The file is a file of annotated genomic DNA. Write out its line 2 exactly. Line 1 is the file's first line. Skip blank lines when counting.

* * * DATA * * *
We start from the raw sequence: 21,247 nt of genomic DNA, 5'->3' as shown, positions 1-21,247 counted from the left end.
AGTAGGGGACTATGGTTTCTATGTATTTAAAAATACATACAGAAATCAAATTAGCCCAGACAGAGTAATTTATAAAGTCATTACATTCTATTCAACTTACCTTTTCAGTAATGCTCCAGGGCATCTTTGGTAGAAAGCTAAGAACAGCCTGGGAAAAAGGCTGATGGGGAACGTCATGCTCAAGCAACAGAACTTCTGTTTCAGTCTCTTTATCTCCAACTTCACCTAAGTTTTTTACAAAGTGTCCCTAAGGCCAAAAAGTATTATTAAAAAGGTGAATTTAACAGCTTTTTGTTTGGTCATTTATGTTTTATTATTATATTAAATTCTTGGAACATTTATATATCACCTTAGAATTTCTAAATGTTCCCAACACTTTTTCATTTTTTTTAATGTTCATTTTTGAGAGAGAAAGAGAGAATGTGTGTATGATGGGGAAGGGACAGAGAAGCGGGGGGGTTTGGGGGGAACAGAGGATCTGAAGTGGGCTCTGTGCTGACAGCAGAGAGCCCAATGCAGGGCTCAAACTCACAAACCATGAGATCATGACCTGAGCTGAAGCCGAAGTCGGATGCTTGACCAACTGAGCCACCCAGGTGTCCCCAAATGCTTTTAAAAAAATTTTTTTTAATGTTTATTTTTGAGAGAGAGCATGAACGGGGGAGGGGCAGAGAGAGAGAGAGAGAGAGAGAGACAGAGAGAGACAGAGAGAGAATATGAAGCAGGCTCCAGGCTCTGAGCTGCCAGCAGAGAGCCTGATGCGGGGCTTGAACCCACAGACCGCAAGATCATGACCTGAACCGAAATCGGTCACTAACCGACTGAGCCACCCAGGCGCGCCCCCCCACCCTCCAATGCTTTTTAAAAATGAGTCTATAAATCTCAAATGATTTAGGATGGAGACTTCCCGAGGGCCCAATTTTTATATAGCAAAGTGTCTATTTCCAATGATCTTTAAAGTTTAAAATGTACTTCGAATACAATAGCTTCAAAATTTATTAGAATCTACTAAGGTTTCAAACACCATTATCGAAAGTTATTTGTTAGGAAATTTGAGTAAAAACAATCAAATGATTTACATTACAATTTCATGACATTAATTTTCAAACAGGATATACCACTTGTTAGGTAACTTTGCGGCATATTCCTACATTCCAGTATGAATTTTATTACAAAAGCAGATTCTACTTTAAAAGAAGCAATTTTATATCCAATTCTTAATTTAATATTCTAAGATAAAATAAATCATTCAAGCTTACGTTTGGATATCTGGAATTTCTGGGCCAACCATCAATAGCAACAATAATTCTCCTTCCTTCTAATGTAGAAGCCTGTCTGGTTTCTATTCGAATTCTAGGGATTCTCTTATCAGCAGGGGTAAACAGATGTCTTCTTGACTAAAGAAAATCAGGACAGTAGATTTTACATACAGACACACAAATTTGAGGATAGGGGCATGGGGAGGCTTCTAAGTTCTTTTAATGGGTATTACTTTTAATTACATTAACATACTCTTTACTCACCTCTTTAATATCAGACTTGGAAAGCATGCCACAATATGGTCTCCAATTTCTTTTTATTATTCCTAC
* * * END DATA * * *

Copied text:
AGTAGGGGACTATGGTTTCTATGTATTTAAAAATACATACAGAAATCAAATTAGCCCAGACAGAGTAATTTATAAAGTCATTACATTCTATTCAACTTACCTTTTCAGTAATGCTCCAGGGCATCTTTGGTAGAAAGCTAAGAACAGCCTGGGAAAAAGGCTGATGGGGAACGTCATGCTCAAGCAACAGAACTTCTGTTTCAGTCTCTTTATCTCCAACTTCACCTAAGTTTTTTACAAAGTGTCCCTAAGGCCAAAAAGTATTATTAAAAAGGTGAATTTAACAGCTTTTTGTTTGGTCATTTATGTTTTATTATTATATTAAATTCTTGGAACATTTATATATCACCTTAGAATTTCTAAATGTTCCCAACACTTTTTCATTTTTTTTAATGTTCATTTTTGAGAGAGAAAGAGAGAATGTGTGTATGATGGGGAAGGGACAGAGAAGCGGGGGGGTTTGGGGGGAACAGAGGATCTGAAGTGGGCTCTGTGCTGACAGCAGAGAGCCCAATGCAGGGCTCAAACTCACAAACCATGAGATCATGACCTGAGCTGAAGCCGAAGTCGGATGCTTGACCAACTGAGCCACCCAGGTGTCCCCAAATGCTTTTAAAAAAATTTTTTTTAATGTTTATTTTTGAGAGAGAGCATGAACGGGGGAGGGGCAGAGAGAGAGAGAGAGAGAGAGAGACAGAGAGAGACAGAGAGAGAATATGAAGCAGGCTCCAGGCTCTGAGCTGCCAGCAGAGAGCCTGATGCGGGGCTTGAACCCACAGACCGCAAGATCATGACCTGAACCGAAATCGGTCACTAACCGACTGAGCCACCCAGGCGCGCCCCCCCACCCTCCAATGCTTTTTAAAAATGAGTCTATAAATCTCAAATGATTTAGGATGGAGACTTCCCGAGGGCCCAATTTTTATATAGCAAAGTGTCTATTTCCAATGATCTTTAAAGTTTAAAATGTACTTCGAATACAATAGCTTCAAAATTTATTAGAATCTACTAAGGTTTCAAACACCATTATCGAAAGTTATTTGTTAGGAAATTTGAGTAAAAACAATCAAATGATTTACATTACAATTTCATGACATTAATTTTCAAACAGGATATACCACTTGTTAGGTAACTTTGCGGCATATTCCTACATTCCAGTATGAATTTTATTACAAAAGCAGATTCTACTTTAAAAGAAGCAATTTTATATCCAATTCTTAATTTAATATTCTAAGATAAAATAAATCATTCAAGCTTACGTTTGGATATCTGGAATTTCTGGGCCAACCATCAATAGCAACAATAATTCTCCTTCCTTCTAATGTAGAAGCCTGTCTGGTTTCTATTCGAATTCTAGGGATTCTCTTATCAGCAGGGGTAAACAGATGTCTTCTTGACTAAAGAAAATCAGGACAGTAGATTTTACATACAGACACACAAATTTGAGGATAGGGGCATGGGGAGGCTTCTAAGTTCTTTTAATGGGTATTACTTTTAATTACATTAACATACTCTTTACTCACCTCTTTAATATCAGACTTGGAAAGCATGCCACAATATGGTCTCCAATTTCTTTTTATTATTCCTAC